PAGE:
Gulf Marine Services (GMS) has reached a deal with its banks to restructure its debt, three weeks ahead of schedule, pushing out maturities until June 2025.
The change reduces fixed amortisation payments by around $136 million. The company had previously warned that a failure to renegotiate its $391mn of debt would raise “going concern” worries.
In particular, it said, the deal provides for a “sustainable capital structure” that will allow GMS to continue with the execution of its business plan. This should see it paying down debt through generating cash from operations.
The agreement is in line with the restructuring deal set out on March 31.
In addition to extending the maturity and reducing amortisation payments, GMS has also secured a new $50mn working capital facility, replacing its existing facility. The term of this debt is also scheduled for June 2025. GMS said it had also received headroom on its financial covenants, providing more flexibility.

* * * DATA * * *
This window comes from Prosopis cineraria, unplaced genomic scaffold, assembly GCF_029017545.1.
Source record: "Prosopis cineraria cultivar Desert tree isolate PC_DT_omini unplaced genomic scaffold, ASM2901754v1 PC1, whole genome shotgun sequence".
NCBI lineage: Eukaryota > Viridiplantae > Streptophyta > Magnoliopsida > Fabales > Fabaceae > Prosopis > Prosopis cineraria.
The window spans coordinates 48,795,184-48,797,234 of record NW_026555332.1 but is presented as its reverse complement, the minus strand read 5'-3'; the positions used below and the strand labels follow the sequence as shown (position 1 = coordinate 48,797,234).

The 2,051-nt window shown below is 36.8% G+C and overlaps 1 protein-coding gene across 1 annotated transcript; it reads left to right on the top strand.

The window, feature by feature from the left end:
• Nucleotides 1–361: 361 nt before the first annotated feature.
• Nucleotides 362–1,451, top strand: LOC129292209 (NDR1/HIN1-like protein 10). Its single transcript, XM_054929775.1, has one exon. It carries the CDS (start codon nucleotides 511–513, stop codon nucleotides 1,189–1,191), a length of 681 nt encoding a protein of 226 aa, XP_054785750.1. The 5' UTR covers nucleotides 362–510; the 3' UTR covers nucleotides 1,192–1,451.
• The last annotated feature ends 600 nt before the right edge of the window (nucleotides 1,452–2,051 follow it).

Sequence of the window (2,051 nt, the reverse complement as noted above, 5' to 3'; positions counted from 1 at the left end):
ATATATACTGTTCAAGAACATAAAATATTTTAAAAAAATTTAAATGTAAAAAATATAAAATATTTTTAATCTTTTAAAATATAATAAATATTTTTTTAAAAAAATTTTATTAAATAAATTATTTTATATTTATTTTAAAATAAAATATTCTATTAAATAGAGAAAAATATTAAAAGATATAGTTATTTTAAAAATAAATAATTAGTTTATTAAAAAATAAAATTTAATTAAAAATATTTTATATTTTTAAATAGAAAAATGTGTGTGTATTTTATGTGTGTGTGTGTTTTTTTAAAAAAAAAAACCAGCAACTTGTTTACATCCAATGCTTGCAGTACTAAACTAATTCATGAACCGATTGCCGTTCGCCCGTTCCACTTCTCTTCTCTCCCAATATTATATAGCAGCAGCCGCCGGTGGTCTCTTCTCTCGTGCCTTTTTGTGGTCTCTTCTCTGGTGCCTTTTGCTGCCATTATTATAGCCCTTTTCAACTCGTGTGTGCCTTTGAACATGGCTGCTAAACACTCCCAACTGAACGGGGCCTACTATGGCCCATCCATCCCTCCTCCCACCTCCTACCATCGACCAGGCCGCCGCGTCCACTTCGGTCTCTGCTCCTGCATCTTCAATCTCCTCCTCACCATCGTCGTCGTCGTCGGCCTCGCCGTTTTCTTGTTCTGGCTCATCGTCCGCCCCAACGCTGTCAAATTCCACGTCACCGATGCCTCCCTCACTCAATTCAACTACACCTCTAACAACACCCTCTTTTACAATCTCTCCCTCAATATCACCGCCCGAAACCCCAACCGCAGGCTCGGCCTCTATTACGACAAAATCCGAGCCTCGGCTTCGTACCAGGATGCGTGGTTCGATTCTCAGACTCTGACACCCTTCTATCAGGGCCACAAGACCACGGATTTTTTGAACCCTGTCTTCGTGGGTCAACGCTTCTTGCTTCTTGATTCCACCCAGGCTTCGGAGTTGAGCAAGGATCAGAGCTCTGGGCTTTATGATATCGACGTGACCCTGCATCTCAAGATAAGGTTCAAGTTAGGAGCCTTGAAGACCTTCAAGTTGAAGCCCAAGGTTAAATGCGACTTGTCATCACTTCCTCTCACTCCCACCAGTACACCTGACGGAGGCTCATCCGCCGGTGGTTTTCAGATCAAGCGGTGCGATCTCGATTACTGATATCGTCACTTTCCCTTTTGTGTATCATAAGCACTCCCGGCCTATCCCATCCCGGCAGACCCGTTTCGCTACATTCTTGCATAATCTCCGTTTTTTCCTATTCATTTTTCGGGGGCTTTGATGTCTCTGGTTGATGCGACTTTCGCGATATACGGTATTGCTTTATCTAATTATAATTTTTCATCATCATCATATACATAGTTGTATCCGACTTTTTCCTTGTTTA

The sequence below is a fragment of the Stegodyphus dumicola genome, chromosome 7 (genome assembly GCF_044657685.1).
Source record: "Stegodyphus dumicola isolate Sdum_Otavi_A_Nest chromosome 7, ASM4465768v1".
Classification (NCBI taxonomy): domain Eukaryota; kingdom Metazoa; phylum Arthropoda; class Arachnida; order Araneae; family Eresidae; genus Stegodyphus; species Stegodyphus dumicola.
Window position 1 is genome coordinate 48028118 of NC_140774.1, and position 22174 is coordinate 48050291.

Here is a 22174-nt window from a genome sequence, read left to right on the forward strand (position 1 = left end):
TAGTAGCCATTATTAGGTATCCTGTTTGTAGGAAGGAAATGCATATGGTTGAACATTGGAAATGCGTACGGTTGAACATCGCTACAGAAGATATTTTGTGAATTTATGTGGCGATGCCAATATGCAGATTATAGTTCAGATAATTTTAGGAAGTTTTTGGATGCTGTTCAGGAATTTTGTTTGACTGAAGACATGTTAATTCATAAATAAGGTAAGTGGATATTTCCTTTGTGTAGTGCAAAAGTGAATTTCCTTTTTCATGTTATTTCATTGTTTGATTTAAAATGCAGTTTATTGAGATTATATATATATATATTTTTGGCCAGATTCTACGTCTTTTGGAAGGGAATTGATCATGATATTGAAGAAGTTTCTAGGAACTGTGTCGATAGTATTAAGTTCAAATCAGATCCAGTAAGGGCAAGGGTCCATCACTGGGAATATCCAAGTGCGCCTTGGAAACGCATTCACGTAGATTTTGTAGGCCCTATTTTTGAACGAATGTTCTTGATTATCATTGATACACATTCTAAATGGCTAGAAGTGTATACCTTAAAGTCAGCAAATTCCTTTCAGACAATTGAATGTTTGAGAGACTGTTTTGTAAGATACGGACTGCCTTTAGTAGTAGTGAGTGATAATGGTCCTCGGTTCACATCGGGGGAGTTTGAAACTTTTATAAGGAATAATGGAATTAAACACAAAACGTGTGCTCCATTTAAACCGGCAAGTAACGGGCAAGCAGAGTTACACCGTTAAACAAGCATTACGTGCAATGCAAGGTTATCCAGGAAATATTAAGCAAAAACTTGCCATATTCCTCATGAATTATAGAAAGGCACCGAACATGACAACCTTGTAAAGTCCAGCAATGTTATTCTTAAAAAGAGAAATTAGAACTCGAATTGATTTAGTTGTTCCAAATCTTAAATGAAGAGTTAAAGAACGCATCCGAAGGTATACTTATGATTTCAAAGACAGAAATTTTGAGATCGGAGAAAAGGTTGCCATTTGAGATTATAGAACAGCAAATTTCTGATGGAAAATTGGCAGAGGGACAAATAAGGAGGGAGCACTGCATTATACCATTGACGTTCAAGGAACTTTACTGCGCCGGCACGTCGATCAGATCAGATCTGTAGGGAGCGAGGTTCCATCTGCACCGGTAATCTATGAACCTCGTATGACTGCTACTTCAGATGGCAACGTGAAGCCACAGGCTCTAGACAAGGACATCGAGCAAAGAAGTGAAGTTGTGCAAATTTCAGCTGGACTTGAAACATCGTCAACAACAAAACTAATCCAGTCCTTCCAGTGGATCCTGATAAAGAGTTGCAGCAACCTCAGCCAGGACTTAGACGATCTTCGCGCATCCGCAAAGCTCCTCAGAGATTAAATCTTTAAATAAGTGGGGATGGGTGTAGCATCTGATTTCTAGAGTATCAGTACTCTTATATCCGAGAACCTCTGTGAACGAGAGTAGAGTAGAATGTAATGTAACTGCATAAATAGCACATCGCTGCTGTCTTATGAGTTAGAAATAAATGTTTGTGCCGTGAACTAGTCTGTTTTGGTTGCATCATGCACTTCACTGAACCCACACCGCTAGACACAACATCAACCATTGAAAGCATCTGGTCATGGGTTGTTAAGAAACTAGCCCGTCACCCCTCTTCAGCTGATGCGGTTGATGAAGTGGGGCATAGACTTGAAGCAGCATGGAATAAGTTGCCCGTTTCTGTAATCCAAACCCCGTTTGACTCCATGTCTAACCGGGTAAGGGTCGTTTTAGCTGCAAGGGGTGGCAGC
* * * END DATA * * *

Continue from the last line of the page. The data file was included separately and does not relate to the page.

Should GMS raise at least $75mn of net proceeds from an equity raise, no additional interest will be payable and it will not have to issue “equity-linked instruments” to its banks. Failure to raise this cash may see various warrants issued to them.
The company is working on plans for an equity raise to satisfy these conditions by the end of 2020.
“GMS is moving from strength to strength. Today’s announcement, ahead of schedule, of a revised debt structure, provides the platform for GMS to sustain its upward trajectory and take advantage of opportunities as oil and gas markets stabilise,” said the company’s executive chairman Tim Summers.
The company has struggled in recent times but has seen off a bid from a competitor, Seafox International, with support from its shareholders.